IN ALL MY EXPERIENCES, THERE HAVE BEEN VERY FEW MUSICIANS WHOSE TALENTS EMBODY ALL WHAT A TRUE MUSICIAN SHOULD BE LIKE. AT A TIME WHEN THE MUSIC SCENE IS LITTERED WITH TOO MUCH BORROWING, ARTISTES RESORTING TO AUTO TUNING AND EYEBROWS RAISING, THERE IS ONE ARTISTE WHOSE MUSICAL STYLE AND DEPTH SETS HIM APART FROM THE MULTITUDE OF ARTISTES THE WORLD OVER. HE’S THAT ONE MUSICIAN. THROUGHOUT HIS CAREER, LOYISO'S CREATIVE IMPULSES HAVE BEEN INSPIRED BY A DEEPLY-HELD SPIRITUAL COMMITMENT TO IMPROVING THE WORLD THROUGH HIS MUSIC AND ACTIONS. WHILE MANY MUSICIANS FIT EASILY INTO A SINGLE CATEGORY, LOYISO'S UNIQUE MUSICAL VISION REMAINS UNCLASSIFIABLE.ONE OF AFRICA’S MOST SUCCESSFUL R&B ARTIST, I HAD THE PLEASURE OF INTERVIEWING THE SOUTH AFRICAN BORN MUSIC STAR LOYISO BALA


Seif Kabelele: When did you start singing and who inspired you to get into music?
Loyiso: I actually started singing when I was 3 years old and I remember being asked to come and sing on stage at church. While I was singing people were throwing money at me and I kept picking it up while I was still singing the song. It’s something I was born into and ended up loving.



Seif Kabelele: How has your family and upbringing shaped your singing career?
Loyiso: Since I started singing at such a young age and attended music school thereafter, it has taught me how to discipline myself whilst striving to become the best at what I do. And that has carried over into all areas of my life.

Seif Kabelele: What has been your most memorable experience as a musician to date?
Loyiso: I would sincerely have to say it was performing at 2010’ FIFA World Cup Kick-off celebration, right here in South Africa. Second to that would be performing @ the 46664 Nelson Mandela’s 90th birthday dinner and concert in Hyde Park, London in 2008.

Seif Kabelele: How difficult has is it been trying to sell R&B or your style of music in South Africa?
Loyiso: When I started out, R&B was synonymous with American artists, so at first the South African audience didn’t take to a South African doing R&B easily. I think they felt that I wasn’t being myself. It took a few years for my music to win them over to my unique style of R&B and that is when the awards and platinum sales started. My style of music started out as pure R&B, however it has evolved to what is now classified as “Urban”, a fusion of contemporary R&B, soft rock and urban-styled pop
Seif Kabelele: Your Song, “Wrong For You” was written by Robin Thicke. How did you two hook up?
Loyiso:
Robin Thicke’s first album was produced by the same guy who I worked with on Wrong For You - Sundafu Kawah. So you can imagine how easy it was to have a song written by Robin Thicke on my album. Unfortunately I didn’t get to meet him in person and he kept canceling his trips to South of A.

Seif Kabelele: How are you managing as an independent artist?
Loyiso:
Individuals on the team have been delegated to fulfill a certain role that a functioning record label would be required to do, from label manager to sales to promotions to marketing and so on; I may be independent but I’m not alone in this at all. I still view this as a business and approach it as such.

Seif Kabelele: What are some of the challenges that you face as an independent artist?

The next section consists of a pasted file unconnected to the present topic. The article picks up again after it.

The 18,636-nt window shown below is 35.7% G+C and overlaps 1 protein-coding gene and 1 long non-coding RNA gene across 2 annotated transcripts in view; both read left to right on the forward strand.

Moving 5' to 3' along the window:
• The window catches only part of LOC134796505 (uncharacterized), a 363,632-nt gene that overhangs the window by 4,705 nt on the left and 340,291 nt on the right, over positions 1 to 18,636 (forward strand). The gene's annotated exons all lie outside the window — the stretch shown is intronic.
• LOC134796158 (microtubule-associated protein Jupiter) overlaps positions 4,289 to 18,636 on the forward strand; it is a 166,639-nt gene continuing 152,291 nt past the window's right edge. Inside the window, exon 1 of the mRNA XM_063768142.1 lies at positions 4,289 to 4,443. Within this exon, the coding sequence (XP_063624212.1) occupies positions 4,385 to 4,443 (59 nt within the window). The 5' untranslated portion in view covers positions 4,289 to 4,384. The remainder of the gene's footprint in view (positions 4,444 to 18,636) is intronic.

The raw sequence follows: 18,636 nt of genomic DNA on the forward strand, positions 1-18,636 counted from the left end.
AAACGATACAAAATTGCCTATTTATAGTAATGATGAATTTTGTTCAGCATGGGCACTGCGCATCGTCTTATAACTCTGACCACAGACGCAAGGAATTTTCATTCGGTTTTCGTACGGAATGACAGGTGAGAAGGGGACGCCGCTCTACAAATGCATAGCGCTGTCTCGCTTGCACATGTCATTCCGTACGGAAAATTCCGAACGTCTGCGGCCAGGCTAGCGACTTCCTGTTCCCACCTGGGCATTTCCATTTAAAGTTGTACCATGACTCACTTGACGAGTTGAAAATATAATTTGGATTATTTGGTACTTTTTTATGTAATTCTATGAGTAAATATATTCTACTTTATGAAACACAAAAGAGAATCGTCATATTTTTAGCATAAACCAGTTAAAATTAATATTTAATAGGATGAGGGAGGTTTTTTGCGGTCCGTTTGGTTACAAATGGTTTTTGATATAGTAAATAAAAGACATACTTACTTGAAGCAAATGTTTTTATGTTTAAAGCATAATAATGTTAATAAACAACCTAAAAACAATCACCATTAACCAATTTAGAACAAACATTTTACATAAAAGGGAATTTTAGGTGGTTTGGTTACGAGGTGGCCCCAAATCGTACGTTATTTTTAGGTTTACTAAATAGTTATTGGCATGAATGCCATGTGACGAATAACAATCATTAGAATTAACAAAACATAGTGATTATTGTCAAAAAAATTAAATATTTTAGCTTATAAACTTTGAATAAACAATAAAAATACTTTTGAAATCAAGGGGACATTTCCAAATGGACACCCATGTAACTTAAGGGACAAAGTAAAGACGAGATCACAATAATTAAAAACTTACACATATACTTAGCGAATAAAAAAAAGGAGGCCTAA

Loyiso:
Being an independent artist forces me to keep on investing most of what I make back into my craft. Whether it’s studio equipment, music videos, taking a band to a promotional performance… the list is endless. You need to believe in yourself to do this because in this industry there are no guarantees.

Seif Kabelele: You have been around for over 14 years now. How have you grown over these years?
Loyiso:
I would say the key areas would be in terms of my music industry knowledge as a whole , and my confidence in my abilities as both a songwriter and artist, which has allowed me to ignore industry trends and focus on what is true to me and what I love doing. I have also improved tremendously as a performer over the past fourteen years and I’m older of course, and that brings with it new perspective. I’m grateful to God that how he raised me over these past fourteen years was not fast and fragile but slow and solid,lol
Seif Kabelele: Do you support any charity organisations?
Loyiso: Yes I do. I believe it is very important and that is just from my own personal experience. The reason that I am where I am today is because, way back then, a number of people were extremely charitable towards me when I needed it the most. And I will remain forever grateful to them. I was so inspired by their generosity that I also wanted to be a person who gives to others. So by working with charities, I feel that I am able to give back in whichever way I possibly can and it’s amazing and humbling to know that I am contributing towards improving others’ lives

Seif Kabelele: In  a 2008 interview with 46664.com, you stated that with all your success and accomplishments  over the years, this is no  doubt the greatest honor that  you have  received  was to be a part of such a prestigious event alongside the world’s most inspirational man, Nelson Mandela”. Could you tell the readers how you came to be selected as an ambassador for the 46664 campaign and the feeling performing live before a world audience at Hyde Park?
Loyiso: I was invited by the chairman of 46664 to an orphanage in 2007 (if I remember correctly) and a few days later I was called into a meeting to discuss me becoming an ambassador for the brand because of the way I apparently conducted myself during the visit a few days earlier. Performing before an audience of, what I believe was in the region of 50,000, was electrifying! I don’t think I can find the right words to describe it actually. But it was certainly an honor!

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